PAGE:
Thanks to Vaccines, Children Are Safer; People Are Lifting Their Guard Now That Diseases Are All but Eliminated

By Soud, Gary | The Florida Times Union, July 31, 2013 | Go to article overview

Thanks to Vaccines, Children Are Safer; People Are Lifting Their Guard Now That Diseases Are All but Eliminated


Soud, Gary, The Florida Times Union


Byline: Gary Soud

Vaccines are victims of their own success.

In the 1970s and 1980s, you could not walk into any children's hospital in this country without seeing several children with severe infections such as bacterial meningitis and sepsis (bacteria infecting the bloodstream). Many of those children died because of those infections, were left with severe brain damage, or survived with disabling complications.

Now, these infections have become uncommon.

Thanks to vaccines.

During the same period, as many as 10,000 children were paralyzed by polio; 20,000 newborns with mental retardation, birth defects or deafness; 4 million cases of measles with as many as 500 deaths every year, according to the Vaccine Education Center at Children's Hospital of Philadelphia.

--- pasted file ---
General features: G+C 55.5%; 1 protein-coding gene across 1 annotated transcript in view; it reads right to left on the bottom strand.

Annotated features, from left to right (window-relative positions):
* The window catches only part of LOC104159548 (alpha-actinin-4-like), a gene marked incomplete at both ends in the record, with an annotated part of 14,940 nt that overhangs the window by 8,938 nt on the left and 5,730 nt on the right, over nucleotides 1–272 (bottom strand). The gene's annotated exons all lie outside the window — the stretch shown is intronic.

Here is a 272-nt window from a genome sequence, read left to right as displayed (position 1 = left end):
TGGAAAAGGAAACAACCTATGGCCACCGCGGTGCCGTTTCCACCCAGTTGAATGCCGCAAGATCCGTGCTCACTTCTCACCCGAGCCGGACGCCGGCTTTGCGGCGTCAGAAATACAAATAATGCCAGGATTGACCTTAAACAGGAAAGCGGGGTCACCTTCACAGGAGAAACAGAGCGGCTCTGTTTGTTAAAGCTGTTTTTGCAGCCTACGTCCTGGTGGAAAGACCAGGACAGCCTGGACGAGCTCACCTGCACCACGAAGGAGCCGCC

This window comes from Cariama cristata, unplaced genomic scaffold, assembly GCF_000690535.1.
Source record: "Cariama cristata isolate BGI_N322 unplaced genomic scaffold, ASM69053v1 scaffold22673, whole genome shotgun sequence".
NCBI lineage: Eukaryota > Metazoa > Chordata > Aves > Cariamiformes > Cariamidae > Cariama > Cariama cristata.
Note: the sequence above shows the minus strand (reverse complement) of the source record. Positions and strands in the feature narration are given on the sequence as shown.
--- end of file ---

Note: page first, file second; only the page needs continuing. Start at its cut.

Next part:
Diphtheria was the most common cause of death in children. A bacterium called Hemophilus influenzae Type B (Hib) would cause 15,000 cases of meningitis alone, and pertussis (whooping cough)awould kill thousands of infants.

In the 21st century, two cases of diphtheria have been reported in the United States, the last 10 years ago. Hib as a source of meningitis cases has almost been eliminated. While pertussis is not uncommon, the number of cases and infant deaths have decreased dramatically.

Thanks to vaccines.

Globally, measles mortality was reduced by 74 percent - from 535,300 deaths in 2000 to 139,300 in 2010, according to a World Health Organization study.

Smallpox has been eliminated from the entire world and polio has been eliminated from North and South America.

Thanks to vaccines.

Immunization currently averts an estimated 2 million to 3 million deaths every year in all age groups from diphtheria, tetanus, pertussis (whooping cough) and measles, WHO reports.

It seems as if many major diseases have been eliminated. So, why do our children still need vaccines?

The answer lies in the development of the jet age. Children from many other countries with poor vaccination rates fly into this country every day. Some of these children who are in the incubation phase of infectious diseases spread them to unimmunized children anywhere they are encountered.

When these diseases were common, every parent knew someone who had an affected child. A polio epidemic occurred in Jacksonville in the 1950s. Every week, another child would be hospitalized with the disease. Some of them were paralyzed and some died. Parents no longer see children with these infections, so it is easy to conclude the risk now is low. …

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